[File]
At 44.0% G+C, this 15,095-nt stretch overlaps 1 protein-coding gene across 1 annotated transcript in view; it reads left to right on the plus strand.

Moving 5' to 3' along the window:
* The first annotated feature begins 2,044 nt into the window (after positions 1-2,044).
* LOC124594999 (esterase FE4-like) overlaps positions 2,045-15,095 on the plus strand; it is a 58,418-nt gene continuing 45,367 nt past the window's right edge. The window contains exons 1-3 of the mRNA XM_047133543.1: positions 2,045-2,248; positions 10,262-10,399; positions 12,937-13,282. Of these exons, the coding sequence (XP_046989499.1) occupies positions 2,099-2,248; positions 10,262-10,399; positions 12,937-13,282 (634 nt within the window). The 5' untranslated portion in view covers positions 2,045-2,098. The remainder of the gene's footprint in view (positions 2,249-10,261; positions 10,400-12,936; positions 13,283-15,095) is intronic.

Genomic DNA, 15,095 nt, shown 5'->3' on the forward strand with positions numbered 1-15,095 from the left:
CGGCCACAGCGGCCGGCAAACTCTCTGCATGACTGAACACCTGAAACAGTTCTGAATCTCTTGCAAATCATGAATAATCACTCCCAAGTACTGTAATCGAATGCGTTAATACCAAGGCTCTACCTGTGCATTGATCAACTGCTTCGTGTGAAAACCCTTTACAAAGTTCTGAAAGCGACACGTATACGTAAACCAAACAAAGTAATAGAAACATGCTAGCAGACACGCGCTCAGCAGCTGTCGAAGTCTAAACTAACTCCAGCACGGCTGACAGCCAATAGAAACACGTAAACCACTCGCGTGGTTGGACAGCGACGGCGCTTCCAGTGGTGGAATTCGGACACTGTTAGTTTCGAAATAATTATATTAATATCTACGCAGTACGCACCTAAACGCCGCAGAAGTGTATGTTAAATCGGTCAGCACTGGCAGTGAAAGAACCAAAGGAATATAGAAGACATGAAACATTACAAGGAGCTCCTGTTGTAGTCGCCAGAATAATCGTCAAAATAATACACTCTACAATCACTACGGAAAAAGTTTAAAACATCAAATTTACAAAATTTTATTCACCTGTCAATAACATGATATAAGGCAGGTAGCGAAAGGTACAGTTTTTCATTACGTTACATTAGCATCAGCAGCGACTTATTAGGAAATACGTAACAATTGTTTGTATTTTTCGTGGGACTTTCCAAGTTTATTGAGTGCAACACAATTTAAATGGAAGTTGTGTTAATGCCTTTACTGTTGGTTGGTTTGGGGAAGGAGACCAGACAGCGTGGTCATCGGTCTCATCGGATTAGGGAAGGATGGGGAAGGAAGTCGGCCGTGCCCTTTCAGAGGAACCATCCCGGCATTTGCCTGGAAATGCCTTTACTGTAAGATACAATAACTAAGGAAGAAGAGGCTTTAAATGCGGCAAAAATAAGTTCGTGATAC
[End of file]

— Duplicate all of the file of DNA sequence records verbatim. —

At 44.0% G+C, this 15,095-nt stretch overlaps 1 protein-coding gene across 1 annotated transcript in view; it reads left to right on the plus strand.

Moving 5' to 3' along the window:
* The first annotated feature begins 2,044 nt into the window (after positions 1-2,044).
* LOC124594999 (esterase FE4-like) overlaps positions 2,045-15,095 on the plus strand; it is a 58,418-nt gene continuing 45,367 nt past the window's right edge. The window contains exons 1-3 of the mRNA XM_047133543.1: positions 2,045-2,248; positions 10,262-10,399; positions 12,937-13,282. Of these exons, the coding sequence (XP_046989499.1) occupies positions 2,099-2,248; positions 10,262-10,399; positions 12,937-13,282 (634 nt within the window). The 5' untranslated portion in view covers positions 2,045-2,098. The remainder of the gene's footprint in view (positions 2,249-10,261; positions 10,400-12,936; positions 13,283-15,095) is intronic.

Genomic DNA, 15,095 nt, shown 5'->3' on the forward strand with positions numbered 1-15,095 from the left:
CGGCCACAGCGGCCGGCAAACTCTCTGCATGACTGAACACCTGAAACAGTTCTGAATCTCTTGCAAATCATGAATAATCACTCCCAAGTACTGTAATCGAATGCGTTAATACCAAGGCTCTACCTGTGCATTGATCAACTGCTTCGTGTGAAAACCCTTTACAAAGTTCTGAAAGCGACACGTATACGTAAACCAAACAAAGTAATAGAAACATGCTAGCAGACACGCGCTCAGCAGCTGTCGAAGTCTAAACTAACTCCAGCACGGCTGACAGCCAATAGAAACACGTAAACCACTCGCGTGGTTGGACAGCGACGGCGCTTCCAGTGGTGGAATTCGGACACTGTTAGTTTCGAAATAATTATATTAATATCTACGCAGTACGCACCTAAACGCCGCAGAAGTGTATGTTAAATCGGTCAGCACTGGCAGTGAAAGAACCAAAGGAATATAGAAGACATGAAACATTACAAGGAGCTCCTGTTGTAGTCGCCAGAATAATCGTCAAAATAATACACTCTACAATCACTACGGAAAAAGTTTAAAACATCAAATTTACAAAATTTTATTCACCTGTCAATAACATGATATAAGGCAGGTAGCGAAAGGTACAGTTTTTCATTACGTTACATTAGCATCAGCAGCGACTTATTAGGAAATACGTAACAATTGTTTGTATTTTTCGTGGGACTTTCCAAGTTTATTGAGTGCAACACAATTTAAATGGAAGTTGTGTTAATGCCTTTACTGTTGGTTGGTTTGGGGAAGGAGACCAGACAGCGTGGTCATCGGTCTCATCGGATTAGGGAAGGATGGGGAAGGAAGTCGGCCGTGCCCTTTCAGAGGAACCATCCCGGCATTTGCCTGGAAATGCCTTTACTGTAAGATACAATAACTAAGGAAGAAGAGGCTTTAAATGCGGCAAAAATAAGTTCGTGATAC